Wolfenstein: The Old Blood, the standalone expansion and prequel to Wolfenstein: The New Order, has been released and it’s time now to see how this game performs on the PC platform. Like its predecessor, Wolfenstein: The Old Blood is powered by id Tech 5, and is plagued by a variety of technical issues due to this really outdated engine.
As always, we used an Intel i7 4930K (turbo boosted at 4.2Ghz) with 8GB RAM, NVIDIA’s GTX690, Windows 8.1 64-bit and the latest WHQL version of the GeForce drivers. Given the fact that the game is powered by id Tech 5, there is no SLI profile and MachineGames has no plans to support either SLI or Crossfire.
Bethesda and MachineGames have listed an i5 as the minimum CPU requirement for this game. And while this may seem awkward, we have to admit that this requirement is valid to a degree. While highly overclocked older quad-core CPUs (like our Q9650 we used to test Wolfenstein: The New Order) will be able to run Wolfenstein: The Old Blood without issues, those with – even modern-day – dual-core CPUs will encounter performance issues. Dual-core CPU owners, do note that you’ll have to enable HT, otherwise the game may detect only two threads and may not start at all.
In order to find out whether the game scales well on a variety of CPUs, we simulated a dual-core, a tri-core and a quad-core system. Unfortunately, our simulated dual-core system was unable to deliver a constant 60fps experience. With that particular system, we noticed major frame-rate drops, especially when fighting a large amount of enemies. Once we enabled an additional CPU core, we managed to hit the sweet 60fps spot. The game is currently locked at 60fps, meaning that our simulated tri-core and quad-core systems offered a similar gaming experience to our normal hexa-core system. Still, we have to congratulate MachineGames and id Software since the engine scales well even on twelve treads (Hyper Threading was enabled).
Graphics wise, Wolfenstein: The Old Blood looks average. id Tech 5 is a really old engine, and is plagued by a number of issues. Texture streaming is awful, there are a lot of low-resolution textures used, the megatextures tech has not helped this game at all as there are a lot of repetitive textures, multi-GPUs are not supported, there is no support for a post-AA solution like FXAA or SMAA (thus the game suffers from a lot of aliasing, even when the in-game AA has been used), there are a lot of invisible walls, and environmental destructibility – as well as environmental interactivity – is quite limited.
Despite its, somehow, disappointing visuals, Wolfenstein: The Old Blood requires a powerful GPU for max settings (especially if you want to increase the AA setting). With the above graphics settings, we were able to run – for the most part – the game with constant 60fps at 1080p. However, we believe that NVIDIA should further optimize its drivers as we’ve noticed a really awkward behaviour with the latest WHQL drivers.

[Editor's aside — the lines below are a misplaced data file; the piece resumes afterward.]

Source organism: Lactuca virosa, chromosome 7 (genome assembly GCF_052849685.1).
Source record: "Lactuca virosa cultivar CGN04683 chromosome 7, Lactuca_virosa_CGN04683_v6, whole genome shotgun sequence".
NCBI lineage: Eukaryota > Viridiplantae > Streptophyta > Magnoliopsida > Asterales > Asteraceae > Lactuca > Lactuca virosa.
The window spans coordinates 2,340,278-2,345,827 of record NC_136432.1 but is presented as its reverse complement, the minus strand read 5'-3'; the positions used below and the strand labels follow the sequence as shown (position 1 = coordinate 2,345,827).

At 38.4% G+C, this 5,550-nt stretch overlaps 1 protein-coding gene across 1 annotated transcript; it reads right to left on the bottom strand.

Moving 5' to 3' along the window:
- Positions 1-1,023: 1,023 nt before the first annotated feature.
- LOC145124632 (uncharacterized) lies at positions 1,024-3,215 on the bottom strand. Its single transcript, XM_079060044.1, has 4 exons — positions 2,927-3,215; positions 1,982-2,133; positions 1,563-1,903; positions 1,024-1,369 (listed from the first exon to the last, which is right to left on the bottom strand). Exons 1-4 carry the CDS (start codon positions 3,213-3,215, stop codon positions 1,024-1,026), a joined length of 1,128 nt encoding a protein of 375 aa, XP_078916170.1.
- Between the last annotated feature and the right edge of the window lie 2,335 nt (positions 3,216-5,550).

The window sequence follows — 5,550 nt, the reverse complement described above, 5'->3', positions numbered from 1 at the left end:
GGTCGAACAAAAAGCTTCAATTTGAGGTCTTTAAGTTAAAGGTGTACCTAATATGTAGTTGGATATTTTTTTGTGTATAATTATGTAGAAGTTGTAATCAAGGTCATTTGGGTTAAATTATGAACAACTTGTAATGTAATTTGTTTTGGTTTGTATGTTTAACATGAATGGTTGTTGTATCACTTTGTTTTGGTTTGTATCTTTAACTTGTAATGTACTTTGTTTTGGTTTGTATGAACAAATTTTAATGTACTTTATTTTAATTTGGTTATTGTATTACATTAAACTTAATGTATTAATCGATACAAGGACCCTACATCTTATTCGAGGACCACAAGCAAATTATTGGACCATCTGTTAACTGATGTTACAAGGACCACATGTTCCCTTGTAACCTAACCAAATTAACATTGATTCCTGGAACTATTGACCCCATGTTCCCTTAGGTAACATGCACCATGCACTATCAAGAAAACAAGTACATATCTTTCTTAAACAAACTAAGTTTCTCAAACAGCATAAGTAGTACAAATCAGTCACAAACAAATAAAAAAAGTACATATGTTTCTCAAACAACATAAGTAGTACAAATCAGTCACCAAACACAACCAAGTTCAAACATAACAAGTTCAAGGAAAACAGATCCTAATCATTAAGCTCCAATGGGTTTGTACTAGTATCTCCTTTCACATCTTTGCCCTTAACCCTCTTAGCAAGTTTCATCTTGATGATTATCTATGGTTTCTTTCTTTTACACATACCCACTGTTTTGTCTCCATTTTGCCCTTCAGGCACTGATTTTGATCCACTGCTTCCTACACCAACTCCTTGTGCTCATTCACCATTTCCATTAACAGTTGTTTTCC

As you can see below, the game appears to be suffering from various Z buffer/cull issues. For example, in the first image there is nothing that could justify such a performance hit, especially when the second image has more stuff rendered on-screen. This makes us believe that NVIDIA’s cards are rendering stuff that are hidden or not visible to the player, something that basically results in a somehow underwhelming performance.
MachineGames offers a nice amount of graphics settings to tweak. As said, a single-GTX680 is able to – more or less – run this game with 60fps at 1080p with – almost – all its bells and whistles. Those with weaker GPUs will be able to adjust the game’s performance and visuals to their likings. And contrary to other games, the difference between Low and Ultra settings is really, really, really small.
All in all, Wolfenstein: The Old Blood performs and looks almost the same as Wolfenstein: The New Order. While this is an undoubtedly great and fun game, it is plagued by technical and performance issues similar to those of pretty much all other games that are powered by the id Tech 5. Developers should simply stop using this engine, plain and simple. A single GTX680 can run this game with 60fps at 1080p, though PC gamers will need at least a quad-core CPU.
Before closing, here is a guide via which you can minimize the game’s awful texture streaming issues.
1) Head over to “Users/YOURUSER/AppData/Local”
2) Make a new folder called “MachineGames” (without quotation)
3) Inside that make another folder called “Wolfenstein The Old Blood”
4) Run the game and you’ll notice the game now creates some texture cache files in the folder you just created.